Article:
When Tesla CEO Elon Musk first unveiled the company’s home battery system, the Powerwall, clean energy advocates literally jumped up and down with joy. Designed to store grid energy for use during blackouts, the battery was also predicted to tip the scales for home solar and wind generation. Due to changes in the grid energy market since Powerwall’s release, that didn’t pan out very well, prompting the company to discontinue its 10kWh version and push forward with only the smaller 7kWh option.
Tesla’s Powerwall system is a wall-mounted rechargeable Lithium-ion battery, and some 38,000 preorders flooded in rapidly after its unveiling. Soon after, Tesla said the product was ‘sold out’ through summer 2016. When the product was first rolled out, it came in two options: a $3,000 7kWh model and a $3,500 10kWh model (not including installation). The larger capacity option was intended to serve as a backup during power outages, virtually eliminating the need for an emergency generator. However, Tesla overestimated the market and it turns out that such a scenario is rare enough in the United States that a battery system like that just isn’t as desirable as the company hoped it would be. So they quietly dumped it.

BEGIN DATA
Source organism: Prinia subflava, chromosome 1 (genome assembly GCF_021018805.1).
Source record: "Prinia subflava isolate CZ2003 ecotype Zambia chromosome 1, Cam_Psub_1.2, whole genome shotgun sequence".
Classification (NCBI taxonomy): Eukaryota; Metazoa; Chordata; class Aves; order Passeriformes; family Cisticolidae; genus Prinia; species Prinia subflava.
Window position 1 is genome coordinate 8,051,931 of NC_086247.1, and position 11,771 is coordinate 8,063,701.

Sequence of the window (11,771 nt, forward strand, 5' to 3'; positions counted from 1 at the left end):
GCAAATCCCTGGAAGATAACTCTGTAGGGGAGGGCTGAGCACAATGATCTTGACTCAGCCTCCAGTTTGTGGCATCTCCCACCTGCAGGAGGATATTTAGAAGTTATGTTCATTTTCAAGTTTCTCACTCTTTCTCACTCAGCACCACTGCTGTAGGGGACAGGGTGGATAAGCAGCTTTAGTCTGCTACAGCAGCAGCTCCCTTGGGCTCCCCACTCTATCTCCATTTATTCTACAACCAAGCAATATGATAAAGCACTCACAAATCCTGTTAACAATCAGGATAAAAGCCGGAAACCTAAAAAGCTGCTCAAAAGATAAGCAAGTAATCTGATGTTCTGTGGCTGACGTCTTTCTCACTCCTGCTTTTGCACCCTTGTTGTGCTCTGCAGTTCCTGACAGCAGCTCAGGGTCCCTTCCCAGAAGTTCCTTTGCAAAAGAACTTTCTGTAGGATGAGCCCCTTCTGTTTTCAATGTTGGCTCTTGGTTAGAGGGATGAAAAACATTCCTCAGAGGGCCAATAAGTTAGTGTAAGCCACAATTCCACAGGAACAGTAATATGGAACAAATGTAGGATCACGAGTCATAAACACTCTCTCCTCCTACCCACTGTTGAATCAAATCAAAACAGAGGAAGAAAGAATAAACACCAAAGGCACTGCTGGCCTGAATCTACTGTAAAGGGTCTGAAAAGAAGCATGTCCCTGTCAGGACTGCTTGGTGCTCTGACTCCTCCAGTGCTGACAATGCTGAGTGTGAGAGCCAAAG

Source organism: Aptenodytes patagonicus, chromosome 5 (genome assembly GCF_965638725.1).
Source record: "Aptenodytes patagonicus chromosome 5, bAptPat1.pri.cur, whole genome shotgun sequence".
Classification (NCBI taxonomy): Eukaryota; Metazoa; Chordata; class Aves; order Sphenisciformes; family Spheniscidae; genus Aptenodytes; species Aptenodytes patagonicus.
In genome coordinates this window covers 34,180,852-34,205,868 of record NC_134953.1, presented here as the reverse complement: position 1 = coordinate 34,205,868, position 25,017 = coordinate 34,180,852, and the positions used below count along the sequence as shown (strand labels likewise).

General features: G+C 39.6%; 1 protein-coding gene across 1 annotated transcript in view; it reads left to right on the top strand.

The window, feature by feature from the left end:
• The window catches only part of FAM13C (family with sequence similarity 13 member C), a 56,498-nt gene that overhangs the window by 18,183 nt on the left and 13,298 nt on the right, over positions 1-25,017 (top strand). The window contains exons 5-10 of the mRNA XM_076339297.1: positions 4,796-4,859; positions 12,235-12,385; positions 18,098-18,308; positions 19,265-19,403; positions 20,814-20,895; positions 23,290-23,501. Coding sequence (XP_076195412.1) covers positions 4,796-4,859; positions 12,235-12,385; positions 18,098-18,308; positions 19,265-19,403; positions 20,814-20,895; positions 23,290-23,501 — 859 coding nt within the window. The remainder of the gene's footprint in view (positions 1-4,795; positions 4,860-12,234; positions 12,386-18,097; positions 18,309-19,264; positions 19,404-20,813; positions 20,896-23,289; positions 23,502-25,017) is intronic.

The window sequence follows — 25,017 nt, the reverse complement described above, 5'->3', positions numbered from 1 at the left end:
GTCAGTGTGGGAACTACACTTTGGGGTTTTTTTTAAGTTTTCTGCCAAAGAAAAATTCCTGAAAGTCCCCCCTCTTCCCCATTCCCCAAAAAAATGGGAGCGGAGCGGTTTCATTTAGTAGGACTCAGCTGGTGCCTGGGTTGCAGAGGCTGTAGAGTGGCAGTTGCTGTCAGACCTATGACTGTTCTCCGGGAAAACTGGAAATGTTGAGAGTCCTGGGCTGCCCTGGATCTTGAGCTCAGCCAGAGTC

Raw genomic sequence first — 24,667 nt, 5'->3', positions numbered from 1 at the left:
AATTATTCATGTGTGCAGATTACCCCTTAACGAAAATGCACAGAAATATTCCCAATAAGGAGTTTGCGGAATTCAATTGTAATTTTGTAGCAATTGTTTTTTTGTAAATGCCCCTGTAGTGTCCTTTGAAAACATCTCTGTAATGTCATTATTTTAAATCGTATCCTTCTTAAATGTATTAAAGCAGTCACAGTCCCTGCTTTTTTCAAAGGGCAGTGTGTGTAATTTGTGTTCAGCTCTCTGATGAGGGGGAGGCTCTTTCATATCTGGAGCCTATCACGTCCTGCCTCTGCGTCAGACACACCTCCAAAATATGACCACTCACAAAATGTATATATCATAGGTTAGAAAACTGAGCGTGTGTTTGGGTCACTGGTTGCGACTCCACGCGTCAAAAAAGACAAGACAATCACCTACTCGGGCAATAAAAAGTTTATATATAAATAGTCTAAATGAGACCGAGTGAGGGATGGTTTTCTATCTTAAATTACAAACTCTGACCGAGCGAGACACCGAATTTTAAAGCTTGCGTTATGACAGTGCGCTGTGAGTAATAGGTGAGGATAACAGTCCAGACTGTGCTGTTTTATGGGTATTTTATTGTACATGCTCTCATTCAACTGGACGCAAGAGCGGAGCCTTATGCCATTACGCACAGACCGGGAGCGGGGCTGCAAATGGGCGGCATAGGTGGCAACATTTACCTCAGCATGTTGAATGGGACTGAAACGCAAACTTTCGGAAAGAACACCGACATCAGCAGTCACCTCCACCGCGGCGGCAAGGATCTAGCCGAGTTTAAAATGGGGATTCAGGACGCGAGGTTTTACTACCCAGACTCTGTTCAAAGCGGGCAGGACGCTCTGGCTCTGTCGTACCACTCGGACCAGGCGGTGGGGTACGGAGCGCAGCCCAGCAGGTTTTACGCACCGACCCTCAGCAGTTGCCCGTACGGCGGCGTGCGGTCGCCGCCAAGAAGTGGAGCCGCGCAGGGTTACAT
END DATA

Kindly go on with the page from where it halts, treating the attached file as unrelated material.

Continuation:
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Sales of the smaller 7 kWh option, which Tesla calls the “Daily Powerwall,” will continue. That model can also store solar and wind energy and even take advantage of net metering (feeding excess electricity to the grid in exchange for credit), which is a huge selling point for many homeowners looking to get a little more independence from local utility companies. However, the Daily Powerwall can still act as a “backup” just like the 10kWh option by charging up from the grid when utility rates are low, allowing homeowners to switch to battery power when the rates go up. Homeowners can also link up multiple Powerwall batteries to increase storage capacity – if they really need it.
The Powerwall system, which has been out for less than a year, is already priming for version 2.0, according to Musk. At a meeting of Tesla owners in Paris earlier this year, he said the Powerwall Mark II can be expected sometime this summer, though it’s unclear whether consumers can preorder that model at this time. As is standard operating procedure for Tesla products, the public hasn’t learned any details about the update yet, but it’s entirely likely Musk will drop some hints (probably via Twitter) as the time draws nearer.
Via Clean Technica
Images via Tesla Motors and Steve Jurvetson